- Associated Press - Wednesday, January 21, 2015

HONOLULU (AP) - Hawaii’s Board of Education is disappointed with the firm hired to carry out a program to reduce electricity expenses in public schools statewide.

Board members on Tuesday questioned the competence of contractor OpTerra Energy, saying they haven’t seen any energy savings.

The Department of Education’s five-year sustainability program called Ka Hei includes solar panel installation and other energy-saving measures that would produce $1.1 billion in savings over 25 years, the Honolulu Star-Advertiser (https://ow.ly/HI856) reported.

“We paid you several million dollars’ worth of consulting fees, and as it sits here today, our utility costs, I don’t know how much it’s been impacted by your expertise,” board Chairman Don Horner said.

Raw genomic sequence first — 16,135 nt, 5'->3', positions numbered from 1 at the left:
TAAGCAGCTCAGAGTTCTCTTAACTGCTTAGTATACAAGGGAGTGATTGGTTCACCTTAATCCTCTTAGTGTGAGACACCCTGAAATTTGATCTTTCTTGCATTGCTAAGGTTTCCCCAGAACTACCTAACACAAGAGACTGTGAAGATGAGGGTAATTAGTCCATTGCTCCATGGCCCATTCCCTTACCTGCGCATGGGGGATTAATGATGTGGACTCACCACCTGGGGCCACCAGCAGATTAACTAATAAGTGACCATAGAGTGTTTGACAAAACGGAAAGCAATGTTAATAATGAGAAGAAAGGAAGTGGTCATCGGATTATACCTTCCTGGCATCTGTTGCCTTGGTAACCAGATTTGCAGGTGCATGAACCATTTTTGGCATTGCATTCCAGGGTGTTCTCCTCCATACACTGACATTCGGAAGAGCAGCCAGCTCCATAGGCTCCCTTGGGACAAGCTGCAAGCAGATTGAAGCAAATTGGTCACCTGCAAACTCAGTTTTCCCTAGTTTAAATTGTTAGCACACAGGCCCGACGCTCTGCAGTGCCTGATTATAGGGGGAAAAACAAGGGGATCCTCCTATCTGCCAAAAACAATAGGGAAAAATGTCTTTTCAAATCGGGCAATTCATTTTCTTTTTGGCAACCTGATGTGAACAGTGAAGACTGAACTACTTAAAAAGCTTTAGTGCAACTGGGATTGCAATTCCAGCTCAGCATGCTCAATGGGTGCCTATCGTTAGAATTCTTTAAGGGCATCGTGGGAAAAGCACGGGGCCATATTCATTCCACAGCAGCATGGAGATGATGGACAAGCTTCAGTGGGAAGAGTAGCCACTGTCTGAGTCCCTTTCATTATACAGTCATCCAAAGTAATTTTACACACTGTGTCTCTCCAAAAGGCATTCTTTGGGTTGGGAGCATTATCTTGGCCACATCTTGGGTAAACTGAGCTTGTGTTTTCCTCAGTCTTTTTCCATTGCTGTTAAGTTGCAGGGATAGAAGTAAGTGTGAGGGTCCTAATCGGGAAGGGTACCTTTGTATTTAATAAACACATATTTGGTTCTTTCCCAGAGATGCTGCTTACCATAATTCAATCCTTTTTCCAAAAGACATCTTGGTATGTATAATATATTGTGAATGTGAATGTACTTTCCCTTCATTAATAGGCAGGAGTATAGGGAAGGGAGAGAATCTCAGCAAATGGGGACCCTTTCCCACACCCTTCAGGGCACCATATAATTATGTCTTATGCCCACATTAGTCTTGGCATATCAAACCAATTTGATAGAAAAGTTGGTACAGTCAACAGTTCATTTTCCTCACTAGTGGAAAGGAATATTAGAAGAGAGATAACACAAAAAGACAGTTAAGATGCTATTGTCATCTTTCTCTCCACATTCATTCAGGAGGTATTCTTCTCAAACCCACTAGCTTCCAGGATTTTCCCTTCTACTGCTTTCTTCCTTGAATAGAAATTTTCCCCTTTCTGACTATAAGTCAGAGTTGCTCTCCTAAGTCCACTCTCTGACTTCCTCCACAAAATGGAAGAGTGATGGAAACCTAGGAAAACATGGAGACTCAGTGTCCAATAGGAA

OpTerra Regional Manager Brian Kealoha said the electricity company has been slow to approve photovoltaic applications. The company expects to start construction within the next few months on photovoltaic systems that will produce two megawatts of renewable energy by the end of the year, he said.

The company has done energy audits at the 30 schools selected for photovoltaic in areas where Hawaiian Electric Co. is allowing the systems to connect to the power grid, Kealoha said.

Horner and others questioned why audits haven’t been done on all schools.

The Legislature reduced the department’s utilities funding next year by $9 million, factoring in the projected savings. The department is asking for $13 million to cover energy costs.

“We’re impatient to get as much savings as we can because we have so many budgetary constraints,” said Brian De Lima, chairman of the board’s Finance and Infrastructure Committee.

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Information from: Honolulu Star-Advertiser, https://www.staradvertiser.com

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